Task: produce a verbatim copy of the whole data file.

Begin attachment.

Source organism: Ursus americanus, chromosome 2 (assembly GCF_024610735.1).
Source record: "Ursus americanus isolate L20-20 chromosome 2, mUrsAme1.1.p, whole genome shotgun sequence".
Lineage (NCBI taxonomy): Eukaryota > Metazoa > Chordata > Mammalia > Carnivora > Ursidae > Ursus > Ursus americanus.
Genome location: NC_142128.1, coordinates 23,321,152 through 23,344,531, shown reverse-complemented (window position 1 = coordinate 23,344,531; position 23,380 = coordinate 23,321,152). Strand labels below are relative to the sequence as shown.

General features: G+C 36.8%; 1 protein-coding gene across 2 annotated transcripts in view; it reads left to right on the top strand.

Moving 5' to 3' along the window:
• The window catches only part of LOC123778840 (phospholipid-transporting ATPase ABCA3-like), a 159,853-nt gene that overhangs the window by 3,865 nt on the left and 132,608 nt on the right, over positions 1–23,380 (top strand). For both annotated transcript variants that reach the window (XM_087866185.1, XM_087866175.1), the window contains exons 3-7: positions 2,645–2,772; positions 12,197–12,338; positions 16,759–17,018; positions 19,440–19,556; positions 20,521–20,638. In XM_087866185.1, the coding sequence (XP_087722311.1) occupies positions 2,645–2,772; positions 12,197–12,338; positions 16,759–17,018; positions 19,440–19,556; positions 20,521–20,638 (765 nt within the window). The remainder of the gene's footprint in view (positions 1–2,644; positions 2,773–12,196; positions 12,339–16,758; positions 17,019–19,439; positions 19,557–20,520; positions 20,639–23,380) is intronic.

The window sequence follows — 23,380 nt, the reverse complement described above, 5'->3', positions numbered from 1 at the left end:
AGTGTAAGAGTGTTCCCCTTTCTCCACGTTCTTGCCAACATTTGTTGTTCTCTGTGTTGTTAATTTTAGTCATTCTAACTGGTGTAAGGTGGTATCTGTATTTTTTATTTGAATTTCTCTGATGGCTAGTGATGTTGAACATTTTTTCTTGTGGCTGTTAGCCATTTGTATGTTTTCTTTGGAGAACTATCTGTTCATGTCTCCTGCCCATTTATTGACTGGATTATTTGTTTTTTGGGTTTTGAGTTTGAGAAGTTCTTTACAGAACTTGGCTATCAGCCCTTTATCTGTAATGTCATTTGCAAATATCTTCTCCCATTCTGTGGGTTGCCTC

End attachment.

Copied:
Source organism: Ursus americanus, chromosome 2 (assembly GCF_024610735.1).
Source record: "Ursus americanus isolate L20-20 chromosome 2, mUrsAme1.1.p, whole genome shotgun sequence".
Lineage (NCBI taxonomy): Eukaryota > Metazoa > Chordata > Mammalia > Carnivora > Ursidae > Ursus > Ursus americanus.
Genome location: NC_142128.1, coordinates 23,321,152 through 23,344,531, shown reverse-complemented (window position 1 = coordinate 23,344,531; position 23,380 = coordinate 23,321,152). Strand labels below are relative to the sequence as shown.

General features: G+C 36.8%; 1 protein-coding gene across 2 annotated transcripts in view; it reads left to right on the top strand.

Moving 5' to 3' along the window:
• The window catches only part of LOC123778840 (phospholipid-transporting ATPase ABCA3-like), a 159,853-nt gene that overhangs the window by 3,865 nt on the left and 132,608 nt on the right, over positions 1–23,380 (top strand). For both annotated transcript variants that reach the window (XM_087866185.1, XM_087866175.1), the window contains exons 3-7: positions 2,645–2,772; positions 12,197–12,338; positions 16,759–17,018; positions 19,440–19,556; positions 20,521–20,638. In XM_087866185.1, the coding sequence (XP_087722311.1) occupies positions 2,645–2,772; positions 12,197–12,338; positions 16,759–17,018; positions 19,440–19,556; positions 20,521–20,638 (765 nt within the window). The remainder of the gene's footprint in view (positions 1–2,644; positions 2,773–12,196; positions 12,339–16,758; positions 17,019–19,439; positions 19,557–20,520; positions 20,639–23,380) is intronic.

The window sequence follows — 23,380 nt, the reverse complement described above, 5'->3', positions numbered from 1 at the left end:
AGTGTAAGAGTGTTCCCCTTTCTCCACGTTCTTGCCAACATTTGTTGTTCTCTGTGTTGTTAATTTTAGTCATTCTAACTGGTGTAAGGTGGTATCTGTATTTTTTATTTGAATTTCTCTGATGGCTAGTGATGTTGAACATTTTTTCTTGTGGCTGTTAGCCATTTGTATGTTTTCTTTGGAGAACTATCTGTTCATGTCTCCTGCCCATTTATTGACTGGATTATTTGTTTTTTGGGTTTTGAGTTTGAGAAGTTCTTTACAGAACTTGGCTATCAGCCCTTTATCTGTAATGTCATTTGCAAATATCTTCTCCCATTCTGTGGGTTGCCTC